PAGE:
Speaker of the US House of Representatives Nancy Pelosi has said that Congress was prepared to decide the outcome of the presidential election, which will take place on Tuesday, if the results were disputed.
According to the US political system, if there isn't a clear winner by electoral vote, the House then chooses the next President, The Hill news website reported.
"We understand what the law is and the pre-eminence of the role of Congress and specifically the House of Representatives when it comes to counting the votes.
"We're ready. We're prepared. We've been ready for a while because we see this irresponsibility of the President, his disrespect for the Constitution, for our democracy and for the integrity of our elections. So we're ready for him," the veteran Democrat was quoted as saying in an NPR public radio station interview on Monday.
Pelosi's remarks came a day after the Axios news outlet published a report on Sunday saying that the President has privately discussed plans to declare victory on Tuesday night even though it might take a few days for all mail-in ballots to be counted in some states, reports Xinhua news agency.
As some states do not allow processing mail-in ballots until Election Day, such as key swing state Pennsylvania, analysts have warned that the winner of the presidential election may still be unknown when polling is over, and the final results could be delayed for days.
But while speaking to reporters after arriving in Charlotte, North Carolina, on Sunday, Trump claimed the Axios report as was "false", while noting that he thinks "it's a terrible thing when ballots can be collected after an election".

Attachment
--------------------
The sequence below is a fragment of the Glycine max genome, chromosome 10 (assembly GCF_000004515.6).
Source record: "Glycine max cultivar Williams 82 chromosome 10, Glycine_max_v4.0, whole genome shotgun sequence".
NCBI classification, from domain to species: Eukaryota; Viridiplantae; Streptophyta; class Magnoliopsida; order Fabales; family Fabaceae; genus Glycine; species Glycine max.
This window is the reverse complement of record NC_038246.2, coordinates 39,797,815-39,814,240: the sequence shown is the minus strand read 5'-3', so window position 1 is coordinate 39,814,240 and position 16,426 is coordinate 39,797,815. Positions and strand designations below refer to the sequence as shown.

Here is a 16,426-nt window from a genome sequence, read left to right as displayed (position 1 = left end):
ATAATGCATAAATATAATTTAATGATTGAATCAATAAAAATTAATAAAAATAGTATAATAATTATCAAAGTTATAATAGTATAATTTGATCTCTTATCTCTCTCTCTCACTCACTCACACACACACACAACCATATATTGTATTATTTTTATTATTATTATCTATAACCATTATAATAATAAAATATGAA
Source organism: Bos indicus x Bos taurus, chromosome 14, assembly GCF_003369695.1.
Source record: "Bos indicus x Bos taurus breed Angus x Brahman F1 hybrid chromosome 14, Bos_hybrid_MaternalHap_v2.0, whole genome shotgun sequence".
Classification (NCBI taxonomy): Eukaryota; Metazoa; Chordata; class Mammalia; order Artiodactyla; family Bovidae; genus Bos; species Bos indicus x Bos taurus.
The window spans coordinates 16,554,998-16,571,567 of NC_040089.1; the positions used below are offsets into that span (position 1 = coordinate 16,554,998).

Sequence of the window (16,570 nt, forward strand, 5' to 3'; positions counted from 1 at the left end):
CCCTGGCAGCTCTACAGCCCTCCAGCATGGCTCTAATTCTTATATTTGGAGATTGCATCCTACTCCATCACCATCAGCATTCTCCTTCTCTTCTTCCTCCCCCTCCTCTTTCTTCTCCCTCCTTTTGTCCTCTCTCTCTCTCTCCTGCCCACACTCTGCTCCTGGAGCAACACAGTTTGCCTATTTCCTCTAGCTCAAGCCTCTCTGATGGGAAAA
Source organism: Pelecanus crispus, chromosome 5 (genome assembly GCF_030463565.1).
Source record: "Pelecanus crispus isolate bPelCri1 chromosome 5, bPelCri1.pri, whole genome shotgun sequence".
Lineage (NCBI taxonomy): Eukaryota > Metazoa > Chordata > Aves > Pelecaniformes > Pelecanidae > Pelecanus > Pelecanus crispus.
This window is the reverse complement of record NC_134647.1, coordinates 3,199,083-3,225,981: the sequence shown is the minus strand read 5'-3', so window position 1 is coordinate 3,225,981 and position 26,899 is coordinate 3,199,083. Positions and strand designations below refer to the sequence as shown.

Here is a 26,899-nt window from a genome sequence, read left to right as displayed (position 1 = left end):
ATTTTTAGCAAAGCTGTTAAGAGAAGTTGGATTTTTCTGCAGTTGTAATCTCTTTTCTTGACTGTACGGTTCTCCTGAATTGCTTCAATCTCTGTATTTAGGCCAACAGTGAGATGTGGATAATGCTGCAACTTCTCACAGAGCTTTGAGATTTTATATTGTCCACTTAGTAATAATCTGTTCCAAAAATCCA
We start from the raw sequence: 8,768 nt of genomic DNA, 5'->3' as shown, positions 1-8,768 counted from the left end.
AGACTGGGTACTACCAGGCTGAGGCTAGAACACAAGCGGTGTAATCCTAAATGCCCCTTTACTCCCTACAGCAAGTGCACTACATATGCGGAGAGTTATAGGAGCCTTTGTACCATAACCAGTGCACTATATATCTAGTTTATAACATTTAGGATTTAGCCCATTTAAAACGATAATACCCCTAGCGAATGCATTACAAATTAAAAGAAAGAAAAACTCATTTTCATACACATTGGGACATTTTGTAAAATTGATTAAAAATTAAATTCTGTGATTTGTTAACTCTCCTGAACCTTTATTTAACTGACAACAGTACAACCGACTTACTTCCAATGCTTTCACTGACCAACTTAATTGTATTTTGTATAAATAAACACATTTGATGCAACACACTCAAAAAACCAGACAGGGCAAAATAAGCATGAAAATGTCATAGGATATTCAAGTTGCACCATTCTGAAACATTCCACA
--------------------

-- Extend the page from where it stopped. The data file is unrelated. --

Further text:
On October 29, the Supreme Court ruled that Pennsylvania election officials can accept absentee ballots arriving three days after election day, handing Democrats a victory in a legal fight, and prompting criticism from Trump.
The President added he thought it was "terrible when we can't know the results of an election the night of the election in a modern-day age of computers".
According to the latest tally from the US Elections Project, voters have already cast more than 98 million ballots in early voting ahead of Election Day.
That figure, including more than 35 million in-person votes and nearly 63 million returned mail-in ballots, represents more than 71 per cent of the total votes counted in the 2016 general elections, the data showed.
Besides the Trump-Biden race, all 435 seats in the US House of Representatives and 35 of the 100 seats in the Senate will also be in the fray on Tuesday.
More than a dozen state and territorial governorships, among many other state and local posts, will also be contested.
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